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A Career Crisis with a Happy Ending
By Wynne Delacoma
March 4, 2014

A web of doubt short-circuited Nadja Salerno-Sonnenberg’s path to success—until her teacher found a golden carrot

Among the world’s top-ranked violinists, Nadja Salerno-Sonnenberg is as comfortable on major classical music stages as she is shooting the breeze with Big Bird on TV’s Sesame Street. She plays genre-defying music with artists like the Brazilian-born guitar duo Sergio and Odair Assad and serves as music director/concert master (and de facto conductor) of the New Century Chamber Orchestra in San Francisco.

Born in Rome to a musical family, Salerno-Sonnenberg started playing the violin at age five. When the family emigrated to the U.S. in 1964, it was already clear that this eight-year-old was fearsomely gifted. She was enrolled at the Curtis Institute of Music and ultimately at Juilliard, where she studied with the famed teacher Dorothy Delay. In 1981, at the age of 20, she became the youngest musician ever to win the prestigious Naumburg Competition.

If that sounds like a smooth path to success, it wasn’t. For reasons she explains below, her career nearly ran off the rails in 1980. She stopped playing the violin for nine months. She was stuck—“paralyzed,” to use her word—in a web of self-doubt and apathy. Until one day, DeLay read her the riot act. It would prove to be the turning point of her career.

When did you begin to have doubts about your future as a musician? Why did they arise in the first place?
When I was young, the instrument was chosen for me. I was forced to practice. My mother would say, ‘‘If you don’t practice, you can’t go out and play.’’ I obeyed.

When I was about 17 or 18, I began to wonder if playing the violin was what I really wanted to do. Plus, I was wondering if I was even good enough. That was a huge factor—not just do you want to do it but can you do it? And beyond that, what do you actually want out of life? I was feeling kind of lost.

So it was a real career identity crisis.
Yes, and there was this other thing: because I was a DeLay student, it was assumed that I wanted to be a soloist. We were all sort of brainwashed into thinking that. That really scared me—paralyzed me—which is not my nature. I am such a go-getter and a doer and a planner, and here I was frozen. It was a really tough time.

How did you deal with the problem?
I stopped playing—for nine months! But I continued going to lessons; Miss DeLay was a unique teacher in that she was able to reach every student on his or her level, speak the language he or she understood. Clearly she saw that I was going through a lot of stuff.

In a way, she was kind of my mother; we would talk and talk and talk. Until one day she had had enough. She said, “You need to bring me one movement of a violin concerto next week or I’m going to kick you out of my class.’’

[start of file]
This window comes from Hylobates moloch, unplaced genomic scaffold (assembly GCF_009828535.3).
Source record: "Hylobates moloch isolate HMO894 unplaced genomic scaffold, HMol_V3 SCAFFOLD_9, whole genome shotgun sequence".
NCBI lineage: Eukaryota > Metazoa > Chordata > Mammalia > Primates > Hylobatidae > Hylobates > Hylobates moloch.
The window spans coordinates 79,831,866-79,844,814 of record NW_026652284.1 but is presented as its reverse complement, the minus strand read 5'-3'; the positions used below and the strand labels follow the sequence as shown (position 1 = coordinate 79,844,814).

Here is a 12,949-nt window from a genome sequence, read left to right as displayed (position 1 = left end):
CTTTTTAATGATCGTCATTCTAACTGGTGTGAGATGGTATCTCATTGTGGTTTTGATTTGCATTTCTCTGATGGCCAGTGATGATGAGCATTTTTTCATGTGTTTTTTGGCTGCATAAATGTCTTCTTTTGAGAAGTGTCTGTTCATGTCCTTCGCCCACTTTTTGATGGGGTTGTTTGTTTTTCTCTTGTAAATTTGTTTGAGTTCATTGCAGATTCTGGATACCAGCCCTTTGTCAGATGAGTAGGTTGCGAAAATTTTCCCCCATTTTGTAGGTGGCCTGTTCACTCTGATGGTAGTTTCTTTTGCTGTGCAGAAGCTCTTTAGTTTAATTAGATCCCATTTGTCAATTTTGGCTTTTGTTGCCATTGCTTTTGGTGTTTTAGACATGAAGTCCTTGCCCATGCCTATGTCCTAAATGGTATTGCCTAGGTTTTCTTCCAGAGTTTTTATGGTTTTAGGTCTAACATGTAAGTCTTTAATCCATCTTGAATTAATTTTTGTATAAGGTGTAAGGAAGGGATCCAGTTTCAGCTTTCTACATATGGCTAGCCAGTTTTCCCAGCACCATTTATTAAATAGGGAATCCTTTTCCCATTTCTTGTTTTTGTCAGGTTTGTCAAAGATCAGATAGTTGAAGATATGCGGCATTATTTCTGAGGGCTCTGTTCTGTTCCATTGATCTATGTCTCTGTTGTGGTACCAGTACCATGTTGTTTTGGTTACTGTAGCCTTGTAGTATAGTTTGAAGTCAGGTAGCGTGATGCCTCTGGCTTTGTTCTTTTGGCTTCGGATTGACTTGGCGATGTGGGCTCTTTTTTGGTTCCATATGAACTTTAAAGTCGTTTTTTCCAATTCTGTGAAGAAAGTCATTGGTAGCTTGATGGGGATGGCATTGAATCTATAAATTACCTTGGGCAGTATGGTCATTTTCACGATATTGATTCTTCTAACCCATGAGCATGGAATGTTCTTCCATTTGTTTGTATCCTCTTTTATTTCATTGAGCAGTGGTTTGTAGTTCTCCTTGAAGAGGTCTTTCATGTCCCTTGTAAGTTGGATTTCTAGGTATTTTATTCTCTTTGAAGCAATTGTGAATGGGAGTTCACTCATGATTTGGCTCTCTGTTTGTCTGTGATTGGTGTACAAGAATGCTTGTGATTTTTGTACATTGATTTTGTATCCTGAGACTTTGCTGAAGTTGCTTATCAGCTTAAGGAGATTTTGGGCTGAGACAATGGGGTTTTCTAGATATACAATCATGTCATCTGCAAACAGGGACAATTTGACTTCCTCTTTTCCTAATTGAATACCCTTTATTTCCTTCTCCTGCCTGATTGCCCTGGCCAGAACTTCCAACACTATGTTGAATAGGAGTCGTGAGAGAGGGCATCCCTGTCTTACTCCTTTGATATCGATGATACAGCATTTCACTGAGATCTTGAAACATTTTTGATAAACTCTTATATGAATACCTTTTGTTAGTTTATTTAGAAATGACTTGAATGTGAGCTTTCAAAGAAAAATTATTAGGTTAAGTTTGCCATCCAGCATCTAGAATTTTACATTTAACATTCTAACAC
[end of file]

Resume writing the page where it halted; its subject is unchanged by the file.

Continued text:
At that point, to even get a G Major scale ready in a week would have been a challenge, let alone a movement of a violin concerto. I just kind of laughed at her. But she did not laugh back. She looked me in the eye and said, “I’m not kidding, Nadja. If you’re going to waste your talent, I don’t want to be a part of it. This has gone on long enough.”

I had great love for Miss DeLay. Her threat scared me—scared me out of my paralysis.

That’s all it took?
No. Dorothy Delay was a brilliant woman. She knew exactly what she was doing. She timed it perfectly. “Oh, look what’s happening in two months,” she said. “The Naumburg Competition.”

A huge incentive, no doubt.
Yes, but I also believe that she had gotten to the point where she thought, “[Nadja] needs a kick in the ass. She needs to prove to herself whether or not she can do this for her own future.” I came back a week later with a movement of a concerto. I was playing the violin again; it was awful obviously, but I was playing. At that lesson, she said, “Okay, let’s get your fingers back into shape. And let’s get an answer to this question you’ve been asking yourself for so long. Let’s put an application in for the Naumburg, and if you can make it to the finals of this international violin competition, I think you’ll have your answer. What do you say? Is this a plan?’’

And that’s what we did.

I read in your book [Nadja, On My Way] that you jumped back into the fray with both feet.
The Naumburg Competition was, for me, the test of whether I was good enough. I made a decision to start again, to save my life. I immersed myself in practicing. I didn’t do my laundry. I lived on fried sausages, a pint of peanut butter/chocolate ice cream, and a gallon of Coca Cola every day. I was nuts. I was completely obsessed with getting back into shape and doing well in the competition.

And then you won!
I was shocked. I couldn’t wait to tell Miss DeLay.

So it would be safe to say that winning the Naumburg represented a milestone—a turning point—in your career.
Of course, because, suddenly, everything was clear. Playing the violin was what I’d do with my life. My life work had truly begun.


Wynne Delacoma is a freelance arts writer, lecturer, and critic whose outlets include the Chicago Sun-Times, Chicago Classical Review, and Musical America. Classical music critic for the Sun-Times from 1991 to 2006, she has been an adjunct faculty member at Columbia College Chicago and Northwestern University.

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